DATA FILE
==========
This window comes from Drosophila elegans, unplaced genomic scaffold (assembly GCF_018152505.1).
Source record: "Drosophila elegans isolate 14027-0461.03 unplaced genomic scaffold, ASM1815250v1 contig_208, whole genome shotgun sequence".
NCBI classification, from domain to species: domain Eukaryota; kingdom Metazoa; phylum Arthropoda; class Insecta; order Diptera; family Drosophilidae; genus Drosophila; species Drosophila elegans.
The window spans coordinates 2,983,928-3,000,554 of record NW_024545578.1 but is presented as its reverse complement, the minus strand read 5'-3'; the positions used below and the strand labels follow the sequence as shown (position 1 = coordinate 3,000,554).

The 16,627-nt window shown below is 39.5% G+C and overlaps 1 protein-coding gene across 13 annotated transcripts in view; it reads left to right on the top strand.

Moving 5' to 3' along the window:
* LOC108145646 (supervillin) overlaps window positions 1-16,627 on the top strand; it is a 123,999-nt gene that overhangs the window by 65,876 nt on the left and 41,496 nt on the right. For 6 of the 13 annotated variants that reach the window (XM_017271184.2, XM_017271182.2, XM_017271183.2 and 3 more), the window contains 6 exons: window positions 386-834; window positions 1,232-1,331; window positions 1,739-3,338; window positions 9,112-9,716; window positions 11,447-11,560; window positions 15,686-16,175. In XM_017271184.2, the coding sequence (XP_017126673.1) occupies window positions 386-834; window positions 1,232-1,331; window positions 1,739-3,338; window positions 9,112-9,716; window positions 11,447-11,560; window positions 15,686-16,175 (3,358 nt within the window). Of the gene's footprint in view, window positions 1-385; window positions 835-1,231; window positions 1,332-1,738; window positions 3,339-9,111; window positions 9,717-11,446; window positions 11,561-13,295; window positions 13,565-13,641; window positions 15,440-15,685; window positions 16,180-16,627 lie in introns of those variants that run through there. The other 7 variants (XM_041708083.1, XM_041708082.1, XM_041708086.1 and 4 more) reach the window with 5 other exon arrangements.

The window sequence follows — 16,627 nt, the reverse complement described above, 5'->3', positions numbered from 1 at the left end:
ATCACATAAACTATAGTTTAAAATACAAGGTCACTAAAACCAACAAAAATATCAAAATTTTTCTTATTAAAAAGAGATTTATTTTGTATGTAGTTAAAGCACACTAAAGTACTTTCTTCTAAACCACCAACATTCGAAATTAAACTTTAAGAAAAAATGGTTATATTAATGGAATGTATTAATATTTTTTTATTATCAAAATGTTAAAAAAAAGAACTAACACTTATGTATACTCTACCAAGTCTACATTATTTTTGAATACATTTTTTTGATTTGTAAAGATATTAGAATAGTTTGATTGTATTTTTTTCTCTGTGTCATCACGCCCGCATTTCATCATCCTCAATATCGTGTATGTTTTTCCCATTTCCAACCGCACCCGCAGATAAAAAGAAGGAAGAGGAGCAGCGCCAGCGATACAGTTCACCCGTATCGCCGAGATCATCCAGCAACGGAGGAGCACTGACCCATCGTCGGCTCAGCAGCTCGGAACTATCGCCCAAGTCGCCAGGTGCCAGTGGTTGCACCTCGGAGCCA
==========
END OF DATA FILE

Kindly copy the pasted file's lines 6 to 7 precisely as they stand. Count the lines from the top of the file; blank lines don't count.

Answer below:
Moving 5' to 3' along the window:
* LOC108145646 (supervillin) overlaps window positions 1-16,627 on the top strand; it is a 123,999-nt gene that overhangs the window by 65,876 nt on the left and 41,496 nt on the right. For 6 of the 13 annotated variants that reach the window (XM_017271184.2, XM_017271182.2, XM_017271183.2 and 3 more), the window contains 6 exons: window positions 386-834; window positions 1,232-1,331; window positions 1,739-3,338; window positions 9,112-9,716; window positions 11,447-11,560; window positions 15,686-16,175. In XM_017271184.2, the coding sequence (XP_017126673.1) occupies window positions 386-834; window positions 1,232-1,331; window positions 1,739-3,338; window positions 9,112-9,716; window positions 11,447-11,560; window positions 15,686-16,175 (3,358 nt within the window). Of the gene's footprint in view, window positions 1-385; window positions 835-1,231; window positions 1,332-1,738; window positions 3,339-9,111; window positions 9,717-11,446; window positions 11,561-13,295; window positions 13,565-13,641; window positions 15,440-15,685; window positions 16,180-16,627 lie in introns of those variants that run through there. The other 7 variants (XM_041708083.1, XM_041708082.1, XM_041708086.1 and 4 more) reach the window with 5 other exon arrangements.